1. In small bowl, add soy sauce, maple syrup, vinegar, olive oil, sesame oil, sesame seeds, garlic and ginger.
  2. Whisk with a fork or shake in a jar with tight lid.
  3. Try on Asian salad or marinate chicken in it for 30 minutes – 24 hours.

Store: Refrigerate in a glass airtight container for up to 7 days. Shake or stir before serving.

Notes

  • If you don’t have fresh ginger or garlic, it’s OK to skip.
  • Green onion is optional as well and can be added straight to the salad.
  • Use double the amount of light soy sauce if you don’t have regular.
  • No sesame oil? Use all olive oil.
  • If your sesame oil is not toasted, toast the sesame seeds.
  • If you don’t have anything toasted, it is fine as well.
  • Use any light coloured vinegar like rice, white, white wine or apple cider.

 Did you make this recipe? Please give it a star rating in the comments.

 

olena osipov in the studio

Hello and welcome to iFOODreal.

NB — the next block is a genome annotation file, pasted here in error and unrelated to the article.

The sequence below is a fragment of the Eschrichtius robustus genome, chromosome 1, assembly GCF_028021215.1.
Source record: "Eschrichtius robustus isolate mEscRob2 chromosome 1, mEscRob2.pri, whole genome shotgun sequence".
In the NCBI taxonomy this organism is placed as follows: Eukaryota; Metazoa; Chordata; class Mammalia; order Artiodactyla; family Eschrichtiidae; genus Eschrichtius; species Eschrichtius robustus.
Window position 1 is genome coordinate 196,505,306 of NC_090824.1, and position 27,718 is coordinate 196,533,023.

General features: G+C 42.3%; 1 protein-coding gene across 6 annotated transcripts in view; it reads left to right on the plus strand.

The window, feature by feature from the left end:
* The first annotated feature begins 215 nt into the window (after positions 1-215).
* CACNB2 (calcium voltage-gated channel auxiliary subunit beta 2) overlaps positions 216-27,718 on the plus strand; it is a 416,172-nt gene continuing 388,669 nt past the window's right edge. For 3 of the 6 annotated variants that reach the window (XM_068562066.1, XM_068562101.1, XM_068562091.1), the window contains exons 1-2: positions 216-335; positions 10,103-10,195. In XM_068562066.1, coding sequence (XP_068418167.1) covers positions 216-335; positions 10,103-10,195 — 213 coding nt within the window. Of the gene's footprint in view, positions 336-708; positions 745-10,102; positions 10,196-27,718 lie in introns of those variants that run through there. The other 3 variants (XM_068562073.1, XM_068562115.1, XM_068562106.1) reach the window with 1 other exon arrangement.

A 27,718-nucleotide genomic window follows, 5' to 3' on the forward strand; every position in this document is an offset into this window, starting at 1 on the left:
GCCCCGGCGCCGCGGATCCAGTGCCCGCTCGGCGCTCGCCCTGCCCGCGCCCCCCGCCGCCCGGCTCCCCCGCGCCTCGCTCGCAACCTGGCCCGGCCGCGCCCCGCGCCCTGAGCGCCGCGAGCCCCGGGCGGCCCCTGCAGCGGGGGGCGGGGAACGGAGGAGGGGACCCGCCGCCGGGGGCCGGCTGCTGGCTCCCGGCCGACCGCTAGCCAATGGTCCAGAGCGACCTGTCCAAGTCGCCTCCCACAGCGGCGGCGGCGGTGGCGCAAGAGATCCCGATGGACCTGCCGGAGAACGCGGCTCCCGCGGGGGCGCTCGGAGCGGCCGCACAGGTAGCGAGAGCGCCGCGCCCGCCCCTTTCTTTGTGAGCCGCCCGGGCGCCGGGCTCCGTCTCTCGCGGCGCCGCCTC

My name is Olena Osipov. I'm a mom to 2 boys and a wife to Alex. And this is our healthy family recipes blog. I grew up in Ukraine on real food. As an adult, I tried many diets without results. Now for over 10 years, I cook quick and easy healthy meals for my family. I can help you with “What’s for dinner?” too.

What You Will Find Here

Healthy family recipes with simple ingredients. Many are inspired by my Ukrainian heritage. I share mostly dinner recipes because it just never ends... I’m obsessed with healthy freezer meals. And more than in love with my Instant Pot.

A Little More About Me

Originally from Ukraine, I now reside on magic Vancouver Island in British Columbia, Canada with my family. I started this blog in 2012 when I ended up at home with 2 small kids unemployed and a wee bit chubby.

7 comments on “Asian Salad Dressing

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  1. Would ginger powder and/or garlic powder work instead of fresh ones or is it better to leave them out? I’m more likely to have fresh garlic on hand than fresh ginger, but I sometimes run out of it, too.